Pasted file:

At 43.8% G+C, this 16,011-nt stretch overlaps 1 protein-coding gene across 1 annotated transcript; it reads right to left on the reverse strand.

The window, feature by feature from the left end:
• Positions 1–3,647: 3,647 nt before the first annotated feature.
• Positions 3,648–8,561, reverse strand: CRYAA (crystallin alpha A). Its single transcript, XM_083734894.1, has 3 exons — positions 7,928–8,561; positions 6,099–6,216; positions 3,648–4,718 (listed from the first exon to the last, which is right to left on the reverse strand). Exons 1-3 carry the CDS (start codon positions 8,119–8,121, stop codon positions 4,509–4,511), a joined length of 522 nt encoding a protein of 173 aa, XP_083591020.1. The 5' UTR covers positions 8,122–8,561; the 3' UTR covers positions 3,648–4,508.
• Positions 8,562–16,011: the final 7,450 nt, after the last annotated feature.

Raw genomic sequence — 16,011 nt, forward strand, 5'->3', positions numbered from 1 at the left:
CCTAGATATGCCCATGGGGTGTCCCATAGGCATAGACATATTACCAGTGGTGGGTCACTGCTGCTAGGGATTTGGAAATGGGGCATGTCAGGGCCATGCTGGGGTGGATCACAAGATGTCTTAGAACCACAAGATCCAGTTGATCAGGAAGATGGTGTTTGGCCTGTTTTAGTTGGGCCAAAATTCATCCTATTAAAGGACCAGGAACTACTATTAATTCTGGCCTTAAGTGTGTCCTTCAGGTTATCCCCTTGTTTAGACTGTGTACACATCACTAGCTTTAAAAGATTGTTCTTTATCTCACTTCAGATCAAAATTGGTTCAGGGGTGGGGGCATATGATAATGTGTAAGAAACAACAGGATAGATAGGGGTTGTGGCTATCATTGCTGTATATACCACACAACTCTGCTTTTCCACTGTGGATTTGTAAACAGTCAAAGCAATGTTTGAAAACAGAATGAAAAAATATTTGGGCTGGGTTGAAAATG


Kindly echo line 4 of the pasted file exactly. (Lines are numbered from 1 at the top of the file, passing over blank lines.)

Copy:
• Positions 3,648–8,561, reverse strand: CRYAA (crystallin alpha A). Its single transcript, XM_083734894.1, has 3 exons — positions 7,928–8,561; positions 6,099–6,216; positions 3,648–4,718 (listed from the first exon to the last, which is right to left on the reverse strand). Exons 1-3 carry the CDS (start codon positions 8,119–8,121, stop codon positions 4,509–4,511), a joined length of 522 nt encoding a protein of 173 aa, XP_083591020.1. The 5' UTR covers positions 8,122–8,561; the 3' UTR covers positions 3,648–4,508.